Paediatrics neuromuscular disorders, genetics. Title: Effect of myonuclear domain structure on therapies for Duchenne muscular dystrophy

Lead Research Organisation: University of Oxford
Department Name: Paediatrics


Effect of myonuclear domain structure on therapies for Duchenne muscular dystrophy.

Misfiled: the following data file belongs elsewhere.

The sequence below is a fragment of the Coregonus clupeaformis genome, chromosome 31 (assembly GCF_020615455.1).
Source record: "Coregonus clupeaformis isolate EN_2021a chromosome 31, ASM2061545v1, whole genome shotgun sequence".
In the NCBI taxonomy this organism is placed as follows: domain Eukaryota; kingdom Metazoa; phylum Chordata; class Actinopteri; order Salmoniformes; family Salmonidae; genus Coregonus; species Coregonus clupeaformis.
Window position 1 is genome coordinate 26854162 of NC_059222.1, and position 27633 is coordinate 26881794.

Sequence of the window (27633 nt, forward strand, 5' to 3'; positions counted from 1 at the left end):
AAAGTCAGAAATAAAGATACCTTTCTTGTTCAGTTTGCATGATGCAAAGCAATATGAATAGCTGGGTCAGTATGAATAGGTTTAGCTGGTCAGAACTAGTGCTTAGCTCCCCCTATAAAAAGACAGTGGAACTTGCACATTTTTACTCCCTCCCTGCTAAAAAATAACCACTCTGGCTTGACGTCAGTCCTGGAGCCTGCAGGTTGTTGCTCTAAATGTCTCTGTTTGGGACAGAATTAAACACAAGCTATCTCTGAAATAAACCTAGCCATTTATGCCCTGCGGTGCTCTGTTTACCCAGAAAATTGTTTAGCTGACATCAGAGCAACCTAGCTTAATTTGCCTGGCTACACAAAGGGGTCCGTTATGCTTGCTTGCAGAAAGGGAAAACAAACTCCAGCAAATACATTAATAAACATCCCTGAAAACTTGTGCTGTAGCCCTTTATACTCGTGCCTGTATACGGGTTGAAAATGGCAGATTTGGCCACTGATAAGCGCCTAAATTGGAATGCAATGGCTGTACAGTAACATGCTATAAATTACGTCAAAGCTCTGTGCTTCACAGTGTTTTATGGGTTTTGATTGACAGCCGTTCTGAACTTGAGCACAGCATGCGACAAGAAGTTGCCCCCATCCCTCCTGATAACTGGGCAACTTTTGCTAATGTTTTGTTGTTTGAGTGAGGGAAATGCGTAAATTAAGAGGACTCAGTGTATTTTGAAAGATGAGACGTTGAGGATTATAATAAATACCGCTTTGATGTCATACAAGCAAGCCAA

Duchenne muscular dystrophy (DMD) is the most prevalent genetic myopathy affecting children caused by mutations which disrupt expression of the dystrophin gene. Dystrophin performs structural and signalling roles and is crucial for protecting the muscle cell membrane (sarcolemma) from contractile damage. The re-expression of dystrophin protein in muscles of DMD patients remains a significant technical challenge. Accelerated approval of exon skipping drug eteplirsen by US FDA generated controversy in the field1, since the drug was shown to restore less than 1% of normal dystrophin protein expression. Therefore, the minimal levels of dystrophin required for therapeutic benefit is a question of key importance. An allelic condition, Becker muscular dystrophy (BMD) is characterized by later onset and slower progression. In fact, some BMD patients are near-asymptomatic as a consequence of ~30% of normal dystrophin expression from birth2. Further studies from the Wood group suggest that therapeutic re-introduction of as little as ~15% of normal dystrophin in adult dystrophic (mdx) mice is sufficient to provide protection against contractile damage3. Others, suggest that homogenous expression of dystrophin at 20-30% can significantly reduce muscle pathology4. The amount, quality, and correct localization of dystrophin are fundamental issues that underlie the success of dystrophin rescue therapies. There are a plethora of approaches which aim to restore dystrophin (e.g. exon skipping, gene therapy, cell therapy, stop codon read-through, gene editing)5. Each strategy has distinct characteristics in terms of the efficacy of protein restoration, the quality (i.e. the size, or amount of truncation), and the localisation of dystrophin within the myofibre. The latter point in particular is a relatively neglected area of study. Myofibres are long syncytial structures consisting of a multitude of myoblast-derived nuclei, each serving its own proximal region of cytoplasm (i.e. myonuclear domain). To investigate differences in dystrophin localisation researchers from the Wood group have previously generated a genetic mouse model that expresses varying levels of dystrophin from birth in a mosaic pattern as a consequence of skewed X-chromosome inactivation (the mdx-Xist mouse)6. These mice exhibit a within-fibre patchy dystrophin distribution. In contrast, exon skipping therapy in mdx mice using peptide-PMO (PPMO) conjugates resulted in a uniform pattern of dystrophin expression (despite total dystrophin protein levels being similar to the mdx-Xist mice). Importantly, stabilisation of muscle turnover was observed in the PPMO-treated animals, but was still apparent in the mdx-Xist mice. These findings suggest that the pattern of dystrophin localisation is a critical factor for the correction of dystrophic pathology. Furthermore, strategies such as cell therapy and CRISPR/Cas9 are likely to also generate chimeric myofibres whereby some nuclei express dystrophin and some do not. This situation is analogous to that observed in our mdx-Xist mice, and highlights an important limitation of these therapeutic approaches. Lastly, our data strongly suggest that dystrophin mRNA and protein are not free to diffuse throughout a myofibre, but may instead be limited to the cytoplasm/sarcolemma immediately surrounding the myonuclei from which they originate, consistent with the myonuclear domain hypothesis. This project aims to characterise the heterogeneity in gene expression between dystrophin-positive and dystrophinnegative myonuclear domains contained within myofibres, and to determine the relevance of myonuclear domain structures in the context of DMD therapies. We propose to explore this area using a number of parallel approaches


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